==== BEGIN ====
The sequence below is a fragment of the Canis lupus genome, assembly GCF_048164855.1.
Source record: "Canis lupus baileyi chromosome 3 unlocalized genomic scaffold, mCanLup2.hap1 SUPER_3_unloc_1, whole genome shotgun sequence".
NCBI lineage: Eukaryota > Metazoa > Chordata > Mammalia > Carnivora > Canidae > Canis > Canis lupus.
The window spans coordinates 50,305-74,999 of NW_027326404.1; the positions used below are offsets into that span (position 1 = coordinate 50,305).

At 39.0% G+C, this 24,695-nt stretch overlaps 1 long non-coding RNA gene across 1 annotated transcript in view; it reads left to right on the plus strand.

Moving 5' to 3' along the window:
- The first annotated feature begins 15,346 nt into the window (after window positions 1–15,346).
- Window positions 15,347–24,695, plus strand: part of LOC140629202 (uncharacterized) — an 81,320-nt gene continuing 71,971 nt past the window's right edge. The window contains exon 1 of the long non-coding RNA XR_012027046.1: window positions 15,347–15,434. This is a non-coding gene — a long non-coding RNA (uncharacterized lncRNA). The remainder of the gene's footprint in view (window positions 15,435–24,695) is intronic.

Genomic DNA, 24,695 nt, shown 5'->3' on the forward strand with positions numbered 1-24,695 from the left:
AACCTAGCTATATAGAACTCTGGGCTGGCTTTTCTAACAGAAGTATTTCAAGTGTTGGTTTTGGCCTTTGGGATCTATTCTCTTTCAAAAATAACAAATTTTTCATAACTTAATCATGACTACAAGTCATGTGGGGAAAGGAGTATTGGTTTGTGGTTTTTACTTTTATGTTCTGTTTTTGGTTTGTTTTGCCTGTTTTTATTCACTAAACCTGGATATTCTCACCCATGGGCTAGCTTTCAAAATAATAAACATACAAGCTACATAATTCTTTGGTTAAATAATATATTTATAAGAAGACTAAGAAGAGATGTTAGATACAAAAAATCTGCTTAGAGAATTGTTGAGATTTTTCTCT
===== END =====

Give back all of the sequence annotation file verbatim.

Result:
The sequence below is a fragment of the Canis lupus genome, assembly GCF_048164855.1.
Source record: "Canis lupus baileyi chromosome 3 unlocalized genomic scaffold, mCanLup2.hap1 SUPER_3_unloc_1, whole genome shotgun sequence".
NCBI lineage: Eukaryota > Metazoa > Chordata > Mammalia > Carnivora > Canidae > Canis > Canis lupus.
The window spans coordinates 50,305-74,999 of NW_027326404.1; the positions used below are offsets into that span (position 1 = coordinate 50,305).

At 39.0% G+C, this 24,695-nt stretch overlaps 1 long non-coding RNA gene across 1 annotated transcript in view; it reads left to right on the plus strand.

Moving 5' to 3' along the window:
- The first annotated feature begins 15,346 nt into the window (after window positions 1–15,346).
- Window positions 15,347–24,695, plus strand: part of LOC140629202 (uncharacterized) — an 81,320-nt gene continuing 71,971 nt past the window's right edge. The window contains exon 1 of the long non-coding RNA XR_012027046.1: window positions 15,347–15,434. This is a non-coding gene — a long non-coding RNA (uncharacterized lncRNA). The remainder of the gene's footprint in view (window positions 15,435–24,695) is intronic.

Genomic DNA, 24,695 nt, shown 5'->3' on the forward strand with positions numbered 1-24,695 from the left:
AACCTAGCTATATAGAACTCTGGGCTGGCTTTTCTAACAGAAGTATTTCAAGTGTTGGTTTTGGCCTTTGGGATCTATTCTCTTTCAAAAATAACAAATTTTTCATAACTTAATCATGACTACAAGTCATGTGGGGAAAGGAGTATTGGTTTGTGGTTTTTACTTTTATGTTCTGTTTTTGGTTTGTTTTGCCTGTTTTTATTCACTAAACCTGGATATTCTCACCCATGGGCTAGCTTTCAAAATAATAAACATACAAGCTACATAATTCTTTGGTTAAATAATATATTTATAAGAAGACTAAGAAGAGATGTTAGATACAAAAAATCTGCTTAGAGAATTGTTGAGATTTTTCTCT